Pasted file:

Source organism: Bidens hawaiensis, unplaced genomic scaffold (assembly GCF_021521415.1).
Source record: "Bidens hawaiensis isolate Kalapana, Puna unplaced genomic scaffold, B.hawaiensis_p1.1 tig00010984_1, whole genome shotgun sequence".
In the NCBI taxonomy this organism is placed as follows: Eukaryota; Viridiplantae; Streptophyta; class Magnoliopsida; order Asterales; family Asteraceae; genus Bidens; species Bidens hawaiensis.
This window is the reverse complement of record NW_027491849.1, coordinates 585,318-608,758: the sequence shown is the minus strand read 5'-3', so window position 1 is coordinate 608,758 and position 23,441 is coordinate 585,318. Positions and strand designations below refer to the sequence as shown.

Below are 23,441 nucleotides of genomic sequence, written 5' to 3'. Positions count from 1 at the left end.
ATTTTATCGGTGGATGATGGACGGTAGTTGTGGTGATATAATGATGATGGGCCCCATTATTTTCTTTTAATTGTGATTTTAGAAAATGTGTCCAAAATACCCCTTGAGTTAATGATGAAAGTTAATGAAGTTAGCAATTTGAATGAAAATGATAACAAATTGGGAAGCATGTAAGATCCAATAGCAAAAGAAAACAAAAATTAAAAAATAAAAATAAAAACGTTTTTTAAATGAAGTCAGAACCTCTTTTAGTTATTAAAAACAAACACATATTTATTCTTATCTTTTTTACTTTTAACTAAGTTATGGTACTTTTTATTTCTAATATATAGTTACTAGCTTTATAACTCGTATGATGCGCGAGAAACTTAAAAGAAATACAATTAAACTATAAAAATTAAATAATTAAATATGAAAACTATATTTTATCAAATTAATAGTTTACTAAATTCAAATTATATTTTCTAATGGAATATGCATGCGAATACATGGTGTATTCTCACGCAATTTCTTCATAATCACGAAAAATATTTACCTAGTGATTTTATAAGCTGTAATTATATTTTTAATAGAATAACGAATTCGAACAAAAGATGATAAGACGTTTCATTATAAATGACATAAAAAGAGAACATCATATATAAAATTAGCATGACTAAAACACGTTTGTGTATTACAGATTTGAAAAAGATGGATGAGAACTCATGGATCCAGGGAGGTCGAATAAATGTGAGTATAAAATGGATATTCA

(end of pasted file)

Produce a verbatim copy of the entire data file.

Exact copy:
Source organism: Bidens hawaiensis, unplaced genomic scaffold (assembly GCF_021521415.1).
Source record: "Bidens hawaiensis isolate Kalapana, Puna unplaced genomic scaffold, B.hawaiensis_p1.1 tig00010984_1, whole genome shotgun sequence".
In the NCBI taxonomy this organism is placed as follows: Eukaryota; Viridiplantae; Streptophyta; class Magnoliopsida; order Asterales; family Asteraceae; genus Bidens; species Bidens hawaiensis.
This window is the reverse complement of record NW_027491849.1, coordinates 585,318-608,758: the sequence shown is the minus strand read 5'-3', so window position 1 is coordinate 608,758 and position 23,441 is coordinate 585,318. Positions and strand designations below refer to the sequence as shown.

Below are 23,441 nucleotides of genomic sequence, written 5' to 3'. Positions count from 1 at the left end.
ATTTTATCGGTGGATGATGGACGGTAGTTGTGGTGATATAATGATGATGGGCCCCATTATTTTCTTTTAATTGTGATTTTAGAAAATGTGTCCAAAATACCCCTTGAGTTAATGATGAAAGTTAATGAAGTTAGCAATTTGAATGAAAATGATAACAAATTGGGAAGCATGTAAGATCCAATAGCAAAAGAAAACAAAAATTAAAAAATAAAAATAAAAACGTTTTTTAAATGAAGTCAGAACCTCTTTTAGTTATTAAAAACAAACACATATTTATTCTTATCTTTTTTACTTTTAACTAAGTTATGGTACTTTTTATTTCTAATATATAGTTACTAGCTTTATAACTCGTATGATGCGCGAGAAACTTAAAAGAAATACAATTAAACTATAAAAATTAAATAATTAAATATGAAAACTATATTTTATCAAATTAATAGTTTACTAAATTCAAATTATATTTTCTAATGGAATATGCATGCGAATACATGGTGTATTCTCACGCAATTTCTTCATAATCACGAAAAATATTTACCTAGTGATTTTATAAGCTGTAATTATATTTTTAATAGAATAACGAATTCGAACAAAAGATGATAAGACGTTTCATTATAAATGACATAAAAAGAGAACATCATATATAAAATTAGCATGACTAAAACACGTTTGTGTATTACAGATTTGAAAAAGATGGATGAGAACTCATGGATCCAGGGAGGTCGAATAAATGTGAGTATAAAATGGATATTCA